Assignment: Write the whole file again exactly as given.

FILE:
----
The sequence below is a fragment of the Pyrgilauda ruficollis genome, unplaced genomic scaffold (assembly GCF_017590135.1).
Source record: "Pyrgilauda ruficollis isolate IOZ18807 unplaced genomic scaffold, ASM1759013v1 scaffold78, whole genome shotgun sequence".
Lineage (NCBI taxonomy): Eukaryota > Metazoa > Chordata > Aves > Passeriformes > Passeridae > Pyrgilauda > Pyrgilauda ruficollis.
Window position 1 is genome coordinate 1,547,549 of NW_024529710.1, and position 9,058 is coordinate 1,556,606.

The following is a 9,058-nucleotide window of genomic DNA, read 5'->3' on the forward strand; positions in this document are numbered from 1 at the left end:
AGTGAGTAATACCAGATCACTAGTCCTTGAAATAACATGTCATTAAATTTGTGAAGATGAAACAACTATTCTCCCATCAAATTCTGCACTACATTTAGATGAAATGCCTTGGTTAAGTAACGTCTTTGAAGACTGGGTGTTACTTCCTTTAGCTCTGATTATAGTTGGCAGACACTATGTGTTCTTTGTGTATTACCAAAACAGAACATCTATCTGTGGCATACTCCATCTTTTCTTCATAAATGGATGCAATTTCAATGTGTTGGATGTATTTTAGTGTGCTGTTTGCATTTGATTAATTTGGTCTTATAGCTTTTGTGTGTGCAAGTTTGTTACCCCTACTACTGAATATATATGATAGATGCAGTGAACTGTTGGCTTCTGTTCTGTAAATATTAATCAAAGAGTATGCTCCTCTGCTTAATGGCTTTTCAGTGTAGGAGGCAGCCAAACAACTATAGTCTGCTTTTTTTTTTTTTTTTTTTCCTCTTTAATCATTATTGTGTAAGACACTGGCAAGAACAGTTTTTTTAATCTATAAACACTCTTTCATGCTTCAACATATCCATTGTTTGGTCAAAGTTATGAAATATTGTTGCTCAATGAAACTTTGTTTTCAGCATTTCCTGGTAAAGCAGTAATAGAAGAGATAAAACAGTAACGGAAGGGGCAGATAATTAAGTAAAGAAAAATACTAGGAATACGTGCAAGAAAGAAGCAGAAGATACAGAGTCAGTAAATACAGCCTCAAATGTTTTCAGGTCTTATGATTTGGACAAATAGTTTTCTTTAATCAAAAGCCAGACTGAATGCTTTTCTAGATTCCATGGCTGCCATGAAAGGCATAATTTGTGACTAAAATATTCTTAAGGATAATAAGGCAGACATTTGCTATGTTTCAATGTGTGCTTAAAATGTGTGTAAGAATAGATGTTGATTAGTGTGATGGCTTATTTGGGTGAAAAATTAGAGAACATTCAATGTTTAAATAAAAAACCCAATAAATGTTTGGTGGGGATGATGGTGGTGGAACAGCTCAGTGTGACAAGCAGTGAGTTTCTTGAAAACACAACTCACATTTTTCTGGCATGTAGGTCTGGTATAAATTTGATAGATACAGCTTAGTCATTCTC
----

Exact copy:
The sequence below is a fragment of the Pyrgilauda ruficollis genome, unplaced genomic scaffold (assembly GCF_017590135.1).
Source record: "Pyrgilauda ruficollis isolate IOZ18807 unplaced genomic scaffold, ASM1759013v1 scaffold78, whole genome shotgun sequence".
Lineage (NCBI taxonomy): Eukaryota > Metazoa > Chordata > Aves > Passeriformes > Passeridae > Pyrgilauda > Pyrgilauda ruficollis.
Window position 1 is genome coordinate 1,547,549 of NW_024529710.1, and position 9,058 is coordinate 1,556,606.

The following is a 9,058-nucleotide window of genomic DNA, read 5'->3' on the forward strand; positions in this document are numbered from 1 at the left end:
AGTGAGTAATACCAGATCACTAGTCCTTGAAATAACATGTCATTAAATTTGTGAAGATGAAACAACTATTCTCCCATCAAATTCTGCACTACATTTAGATGAAATGCCTTGGTTAAGTAACGTCTTTGAAGACTGGGTGTTACTTCCTTTAGCTCTGATTATAGTTGGCAGACACTATGTGTTCTTTGTGTATTACCAAAACAGAACATCTATCTGTGGCATACTCCATCTTTTCTTCATAAATGGATGCAATTTCAATGTGTTGGATGTATTTTAGTGTGCTGTTTGCATTTGATTAATTTGGTCTTATAGCTTTTGTGTGTGCAAGTTTGTTACCCCTACTACTGAATATATATGATAGATGCAGTGAACTGTTGGCTTCTGTTCTGTAAATATTAATCAAAGAGTATGCTCCTCTGCTTAATGGCTTTTCAGTGTAGGAGGCAGCCAAACAACTATAGTCTGCTTTTTTTTTTTTTTTTTTTCCTCTTTAATCATTATTGTGTAAGACACTGGCAAGAACAGTTTTTTTAATCTATAAACACTCTTTCATGCTTCAACATATCCATTGTTTGGTCAAAGTTATGAAATATTGTTGCTCAATGAAACTTTGTTTTCAGCATTTCCTGGTAAAGCAGTAATAGAAGAGATAAAACAGTAACGGAAGGGGCAGATAATTAAGTAAAGAAAAATACTAGGAATACGTGCAAGAAAGAAGCAGAAGATACAGAGTCAGTAAATACAGCCTCAAATGTTTTCAGGTCTTATGATTTGGACAAATAGTTTTCTTTAATCAAAAGCCAGACTGAATGCTTTTCTAGATTCCATGGCTGCCATGAAAGGCATAATTTGTGACTAAAATATTCTTAAGGATAATAAGGCAGACATTTGCTATGTTTCAATGTGTGCTTAAAATGTGTGTAAGAATAGATGTTGATTAGTGTGATGGCTTATTTGGGTGAAAAATTAGAGAACATTCAATGTTTAAATAAAAAACCCAATAAATGTTTGGTGGGGATGATGGTGGTGGAACAGCTCAGTGTGACAAGCAGTGAGTTTCTTGAAAACACAACTCACATTTTTCTGGCATGTAGGTCTGGTATAAATTTGATAGATACAGCTTAGTCATTCTC